# Exponential distribution for a dataset with a given minimum value

I am trying to fit a exponential curve to a vector of a data that presents a minimum value different from 0; i want to check the shape of the curve, so i do the following:

ex<-rexp(n=100,rate=0.6)

qqplot(mydata,ex)


Doing like that the points don't lie on the line y=x, since the values of "mydata" are never less than 2 (instead of those of ex).

Is it possible to simulate a distribution with a given minimum value? even to fit on the histogram of my real data after that.

• Is this 2 known to be the smallest possible or is it just that you don't see values below 2? If you're interested in a plot I wouldn't use random values for the ex, but some approximation for expected order statistics. In terms of the appearance of a more-or-less straight plot the shift parameter shouldn't matter. – Glen_b Oct 5 '16 at 0:50
• link 2 is known to be the smallest value (it's a treshold i use to get extreme wave data); the line on the qqplot is almost straigth anyway, but does'n have to lie on the x-y to demostrate the hypothesis? – F. De Leo Oct 6 '16 at 7:12
• No, unless you explicitly hypothesize 0.6 and wanted to use the plot to assess that (you can check the parameter other ways -- but if you want to do it in the plot, you shift and scale for the hypothesized parameter values and compare with the y=x line). If you don't shift the values by 2 the intercept won't be 0 and if the scale of your observations is not the same as your random values then the slope won't be 1. (If you don't need to use the plot to assess the parameters, and just want to see if a shifted exponential fits then standard exponential scores are fine.) – Glen_b Oct 6 '16 at 7:49

If you're interested in a plot I wouldn't use random values for the ex, but some approximation for expected order statistics. In terms of the appearance of a more-or-less straight plot the shift parameter and the rate parameter (or scale parameter, depending on your parameterization) shouldn't matter. I wouldn't bother with anything but expected scores for a standard exponential.

Actually the exact expected order statistics aren't hard to do so you could use those -- but it also doesn't make a huge amount of difference. I'm going to suggest using a quick approximation for all but the maximum order statistic, which we will do exactly.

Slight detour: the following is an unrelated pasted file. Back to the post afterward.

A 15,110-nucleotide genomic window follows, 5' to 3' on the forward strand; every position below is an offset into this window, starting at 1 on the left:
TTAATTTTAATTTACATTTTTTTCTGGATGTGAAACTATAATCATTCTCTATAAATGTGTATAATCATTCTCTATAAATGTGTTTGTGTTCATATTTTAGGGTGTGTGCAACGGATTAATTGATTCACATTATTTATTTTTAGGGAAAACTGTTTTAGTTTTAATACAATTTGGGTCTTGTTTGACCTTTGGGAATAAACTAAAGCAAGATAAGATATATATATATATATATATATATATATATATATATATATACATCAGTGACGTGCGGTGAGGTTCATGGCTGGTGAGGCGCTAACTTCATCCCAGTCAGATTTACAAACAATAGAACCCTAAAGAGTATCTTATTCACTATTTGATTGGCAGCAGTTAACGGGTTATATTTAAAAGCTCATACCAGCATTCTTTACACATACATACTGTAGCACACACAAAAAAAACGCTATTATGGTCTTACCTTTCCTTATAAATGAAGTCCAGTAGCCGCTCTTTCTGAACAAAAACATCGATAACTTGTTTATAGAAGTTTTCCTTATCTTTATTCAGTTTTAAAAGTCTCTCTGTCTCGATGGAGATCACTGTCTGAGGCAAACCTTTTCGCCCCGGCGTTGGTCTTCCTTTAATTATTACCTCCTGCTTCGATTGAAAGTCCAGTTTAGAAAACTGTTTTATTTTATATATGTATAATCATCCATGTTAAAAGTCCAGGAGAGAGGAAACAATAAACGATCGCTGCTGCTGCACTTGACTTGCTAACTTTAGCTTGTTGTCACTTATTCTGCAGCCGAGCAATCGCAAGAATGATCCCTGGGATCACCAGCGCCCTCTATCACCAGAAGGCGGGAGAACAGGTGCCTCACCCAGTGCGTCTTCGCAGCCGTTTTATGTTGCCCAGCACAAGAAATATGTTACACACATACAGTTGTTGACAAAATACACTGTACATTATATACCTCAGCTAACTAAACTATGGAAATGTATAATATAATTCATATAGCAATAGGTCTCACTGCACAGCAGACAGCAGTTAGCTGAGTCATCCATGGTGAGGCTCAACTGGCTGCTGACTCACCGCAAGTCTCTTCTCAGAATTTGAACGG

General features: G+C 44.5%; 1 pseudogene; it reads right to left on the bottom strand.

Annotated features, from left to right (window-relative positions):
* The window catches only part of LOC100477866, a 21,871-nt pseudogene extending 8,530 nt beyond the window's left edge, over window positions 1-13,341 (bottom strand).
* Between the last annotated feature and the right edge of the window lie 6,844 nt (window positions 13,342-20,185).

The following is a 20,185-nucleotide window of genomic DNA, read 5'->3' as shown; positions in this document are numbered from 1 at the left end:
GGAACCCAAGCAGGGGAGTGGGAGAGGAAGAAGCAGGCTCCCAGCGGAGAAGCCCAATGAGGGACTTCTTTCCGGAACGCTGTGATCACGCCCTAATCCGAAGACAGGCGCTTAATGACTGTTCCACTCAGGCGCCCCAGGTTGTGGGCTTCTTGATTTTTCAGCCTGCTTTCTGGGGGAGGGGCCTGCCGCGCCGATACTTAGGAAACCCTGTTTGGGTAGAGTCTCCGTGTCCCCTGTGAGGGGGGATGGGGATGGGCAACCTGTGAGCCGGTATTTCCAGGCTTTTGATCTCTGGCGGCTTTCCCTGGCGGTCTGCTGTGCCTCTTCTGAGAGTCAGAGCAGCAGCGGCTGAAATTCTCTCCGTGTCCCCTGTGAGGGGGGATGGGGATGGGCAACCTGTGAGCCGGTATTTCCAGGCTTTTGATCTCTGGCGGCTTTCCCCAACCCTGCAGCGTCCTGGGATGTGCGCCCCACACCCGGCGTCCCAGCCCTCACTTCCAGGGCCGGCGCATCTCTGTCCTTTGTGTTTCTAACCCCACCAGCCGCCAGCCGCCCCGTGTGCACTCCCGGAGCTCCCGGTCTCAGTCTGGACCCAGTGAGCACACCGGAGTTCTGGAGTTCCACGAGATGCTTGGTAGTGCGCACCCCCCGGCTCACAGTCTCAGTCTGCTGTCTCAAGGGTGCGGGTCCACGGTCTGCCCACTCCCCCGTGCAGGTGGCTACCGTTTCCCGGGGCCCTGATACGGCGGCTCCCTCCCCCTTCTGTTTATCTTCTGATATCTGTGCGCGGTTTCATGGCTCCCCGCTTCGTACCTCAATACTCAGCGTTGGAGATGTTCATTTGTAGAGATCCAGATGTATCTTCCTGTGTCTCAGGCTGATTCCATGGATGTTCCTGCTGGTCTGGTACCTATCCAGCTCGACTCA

Note that if you don't shift the scores by 2 the intercept won't be 0 and if the scale of your observations is not the same as your expected scores then the slope won't be 1. This in no way affects the usefulness of the plot -- standard exponential scores are fine. If you want to show a theoretical rate parameter of 0.6, you can plot a line with slope 1/0.6 and intercept 2.

Here's a random sample of simulated shifted exponential random variables with rate 0.6 and shift 2, plotted against approximate expected exponential scores:

y <- 2+rexp(100,0.6)

n <- length(y)
Ei <- qexp(ppoints(n)) # a good approximation apart from the last point
Ei[n] <- log(n)+.5772+0.5/n # better approximation for the last point

plot( y ~ Ei[order(order(y))], ylab="Sample quantiles",
xlab="Theoretical quantiles", main="Exponential Q-Q Plot")


[Another way to get a good approximation for all the points is to use qexp(ppoints(n,0.4385)) -- this is pretty reasonable for n>20 or so and gets better for larger n. It's less accurate for the last point at smaller n but accuracy for the last point generally matters less then]

The slope in the plot (the scale) could be approximated as
lm(I(y-2)~0+Ei[order(order(y))])$coefficients implying a rate parameter of: 1/lm(I(y-2)~0+Ei[order(order(y))])$coefficients
Ei
0.5789898


However, if you want to draw a line on the plot, a more robust approach, perhaps one based on quantiles like that in qqnorm probably makes more sense.

Pretty close to 0.6 (or you could calculate the ML estimate which is 1/mean(y-2), which is a little smaller in this case).

So the intercept and slope in this plot are informative, showing us the shift and scale parameter estimates for the shifted exponential.

--

If you want exact expected order statistics, see Did's answer here
Order statistics of i.i.d. exponentially distributed sample
-- but for typical sample sizes it makes such a small difference you can't see it, and my approximation is a bit shorter. If you prefer to use that, though, it's quite simple to do:

n <- length(y)
H <- cumsum(1/(1:length(y)))
Hn <- tail(H,1)

A very simple method would be to add two to each observation in ex. It turns out that for an exponential distribution this is the same as simulating from an exponential distribution that is conditioned on being greater than two (this is called the memoryless property), and that seems to be what you what you want to compare your sample to.